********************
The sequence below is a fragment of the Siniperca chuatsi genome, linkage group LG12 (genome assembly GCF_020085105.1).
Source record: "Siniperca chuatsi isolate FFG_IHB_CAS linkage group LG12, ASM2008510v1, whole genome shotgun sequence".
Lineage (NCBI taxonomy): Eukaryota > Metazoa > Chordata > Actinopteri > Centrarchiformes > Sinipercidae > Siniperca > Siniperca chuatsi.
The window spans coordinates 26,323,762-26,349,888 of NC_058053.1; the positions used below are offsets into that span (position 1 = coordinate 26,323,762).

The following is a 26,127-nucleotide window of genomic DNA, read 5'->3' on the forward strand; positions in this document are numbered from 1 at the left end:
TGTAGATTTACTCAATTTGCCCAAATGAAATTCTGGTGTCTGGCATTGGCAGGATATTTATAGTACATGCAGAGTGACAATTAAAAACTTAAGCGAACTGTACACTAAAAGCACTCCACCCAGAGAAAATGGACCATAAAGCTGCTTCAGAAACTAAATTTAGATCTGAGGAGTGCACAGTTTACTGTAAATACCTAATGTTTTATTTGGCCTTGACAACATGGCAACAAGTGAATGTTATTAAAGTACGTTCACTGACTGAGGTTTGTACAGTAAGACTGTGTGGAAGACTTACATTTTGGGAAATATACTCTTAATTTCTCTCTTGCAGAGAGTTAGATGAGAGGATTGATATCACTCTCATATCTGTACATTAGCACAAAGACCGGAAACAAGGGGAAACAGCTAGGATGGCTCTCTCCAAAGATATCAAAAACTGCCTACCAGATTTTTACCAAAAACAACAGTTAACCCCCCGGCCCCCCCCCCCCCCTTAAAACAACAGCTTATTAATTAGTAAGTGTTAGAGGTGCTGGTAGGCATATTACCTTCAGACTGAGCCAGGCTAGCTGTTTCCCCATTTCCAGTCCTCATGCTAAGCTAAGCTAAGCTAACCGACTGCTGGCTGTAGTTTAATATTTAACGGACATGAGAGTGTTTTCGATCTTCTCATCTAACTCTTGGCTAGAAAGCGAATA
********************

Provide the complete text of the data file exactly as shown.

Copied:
The sequence below is a fragment of the Siniperca chuatsi genome, linkage group LG12 (genome assembly GCF_020085105.1).
Source record: "Siniperca chuatsi isolate FFG_IHB_CAS linkage group LG12, ASM2008510v1, whole genome shotgun sequence".
Lineage (NCBI taxonomy): Eukaryota > Metazoa > Chordata > Actinopteri > Centrarchiformes > Sinipercidae > Siniperca > Siniperca chuatsi.
The window spans coordinates 26,323,762-26,349,888 of NC_058053.1; the positions used below are offsets into that span (position 1 = coordinate 26,323,762).

The following is a 26,127-nucleotide window of genomic DNA, read 5'->3' on the forward strand; positions in this document are numbered from 1 at the left end:
TGTAGATTTACTCAATTTGCCCAAATGAAATTCTGGTGTCTGGCATTGGCAGGATATTTATAGTACATGCAGAGTGACAATTAAAAACTTAAGCGAACTGTACACTAAAAGCACTCCACCCAGAGAAAATGGACCATAAAGCTGCTTCAGAAACTAAATTTAGATCTGAGGAGTGCACAGTTTACTGTAAATACCTAATGTTTTATTTGGCCTTGACAACATGGCAACAAGTGAATGTTATTAAAGTACGTTCACTGACTGAGGTTTGTACAGTAAGACTGTGTGGAAGACTTACATTTTGGGAAATATACTCTTAATTTCTCTCTTGCAGAGAGTTAGATGAGAGGATTGATATCACTCTCATATCTGTACATTAGCACAAAGACCGGAAACAAGGGGAAACAGCTAGGATGGCTCTCTCCAAAGATATCAAAAACTGCCTACCAGATTTTTACCAAAAACAACAGTTAACCCCCCGGCCCCCCCCCCCCCCTTAAAACAACAGCTTATTAATTAGTAAGTGTTAGAGGTGCTGGTAGGCATATTACCTTCAGACTGAGCCAGGCTAGCTGTTTCCCCATTTCCAGTCCTCATGCTAAGCTAAGCTAAGCTAACCGACTGCTGGCTGTAGTTTAATATTTAACGGACATGAGAGTGTTTTCGATCTTCTCATCTAACTCTTGGCTAGAAAGCGAATA